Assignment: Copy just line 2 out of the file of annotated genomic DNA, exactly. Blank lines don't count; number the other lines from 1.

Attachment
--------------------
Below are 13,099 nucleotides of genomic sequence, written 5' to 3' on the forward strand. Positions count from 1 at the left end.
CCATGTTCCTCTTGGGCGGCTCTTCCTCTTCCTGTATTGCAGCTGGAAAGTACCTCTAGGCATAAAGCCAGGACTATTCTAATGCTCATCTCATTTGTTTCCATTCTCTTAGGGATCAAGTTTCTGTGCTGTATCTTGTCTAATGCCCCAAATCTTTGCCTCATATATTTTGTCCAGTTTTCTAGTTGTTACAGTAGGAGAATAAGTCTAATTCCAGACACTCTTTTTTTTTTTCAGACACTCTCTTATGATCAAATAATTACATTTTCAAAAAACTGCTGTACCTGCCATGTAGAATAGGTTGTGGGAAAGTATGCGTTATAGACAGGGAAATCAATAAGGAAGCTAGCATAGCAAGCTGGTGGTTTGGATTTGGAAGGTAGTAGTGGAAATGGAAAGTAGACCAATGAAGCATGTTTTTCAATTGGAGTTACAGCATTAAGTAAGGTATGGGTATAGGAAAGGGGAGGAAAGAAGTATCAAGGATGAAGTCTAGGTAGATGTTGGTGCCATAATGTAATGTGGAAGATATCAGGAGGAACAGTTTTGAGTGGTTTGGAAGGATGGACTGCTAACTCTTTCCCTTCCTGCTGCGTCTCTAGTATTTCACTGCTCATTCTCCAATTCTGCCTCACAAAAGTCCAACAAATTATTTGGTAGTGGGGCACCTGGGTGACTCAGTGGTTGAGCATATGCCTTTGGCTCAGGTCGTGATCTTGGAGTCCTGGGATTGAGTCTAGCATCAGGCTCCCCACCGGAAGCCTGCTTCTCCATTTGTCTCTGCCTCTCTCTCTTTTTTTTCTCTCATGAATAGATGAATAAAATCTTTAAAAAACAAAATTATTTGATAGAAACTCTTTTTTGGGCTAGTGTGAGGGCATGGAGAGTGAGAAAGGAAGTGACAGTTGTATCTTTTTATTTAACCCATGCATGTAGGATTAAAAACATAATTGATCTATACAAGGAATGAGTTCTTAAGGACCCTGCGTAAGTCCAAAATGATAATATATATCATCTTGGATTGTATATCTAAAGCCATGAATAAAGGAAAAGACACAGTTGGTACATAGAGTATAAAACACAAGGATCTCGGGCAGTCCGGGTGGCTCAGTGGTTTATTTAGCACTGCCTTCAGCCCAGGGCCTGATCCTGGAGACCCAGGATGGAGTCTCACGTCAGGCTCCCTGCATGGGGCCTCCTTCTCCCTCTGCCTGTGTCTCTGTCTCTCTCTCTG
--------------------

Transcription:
CCATGTTCCTCTTGGGCGGCTCTTCCTCTTCCTGTATTGCAGCTGGAAAGTACCTCTAGGCATAAAGCCAGGACTATTCTAATGCTCATCTCATTTGTTTCCATTCTCTTAGGGATCAAGTTTCTGTGCTGTATCTTGTCTAATGCCCCAAATCTTTGCCTCATATATTTTGTCCAGTTTTCTAGTTGTTACAGTAGGAGAATAAGTCTAATTCCAGACACTCTTTTTTTTTTTCAGACACTCTCTTATGATCAAATAATTACATTTTCAAAAAACTGCTGTACCTGCCATGTAGAATAGGTTGTGGGAAAGTATGCGTTATAGACAGGGAAATCAATAAGGAAGCTAGCATAGCAAGCTGGTGGTTTGGATTTGGAAGGTAGTAGTGGAAATGGAAAGTAGACCAATGAAGCATGTTTTTCAATTGGAGTTACAGCATTAAGTAAGGTATGGGTATAGGAAAGGGGAGGAAAGAAGTATCAAGGATGAAGTCTAGGTAGATGTTGGTGCCATAATGTAATGTGGAAGATATCAGGAGGAACAGTTTTGAGTGGTTTGGAAGGATGGACTGCTAACTCTTTCCCTTCCTGCTGCGTCTCTAGTATTTCACTGCTCATTCTCCAATTCTGCCTCACAAAAGTCCAACAAATTATTTGGTAGTGGGGCACCTGGGTGACTCAGTGGTTGAGCATATGCCTTTGGCTCAGGTCGTGATCTTGGAGTCCTGGGATTGAGTCTAGCATCAGGCTCCCCACCGGAAGCCTGCTTCTCCATTTGTCTCTGCCTCTCTCTCTTTTTTTTCTCTCATGAATAGATGAATAAAATCTTTAAAAAACAAAATTATTTGATAGAAACTCTTTTTTGGGCTAGTGTGAGGGCATGGAGAGTGAGAAAGGAAGTGACAGTTGTATCTTTTTATTTAACCCATGCATGTAGGATTAAAAACATAATTGATCTATACAAGGAATGAGTTCTTAAGGACCCTGCGTAAGTCCAAAATGATAATATATATCATCTTGGATTGTATATCTAAAGCCATGAATAAAGGAAAAGACACAGTTGGTACATAGAGTATAAAACACAAGGATCTCGGGCAGTCCGGGTGGCTCAGTGGTTTATTTAGCACTGCCTTCAGCCCAGGGCCTGATCCTGGAGACCCAGGATGGAGTCTCACGTCAGGCTCCCTGCATGGGGCCTCCTTCTCCCTCTGCCTGTGTCTCTGTCTCTCTCTCTG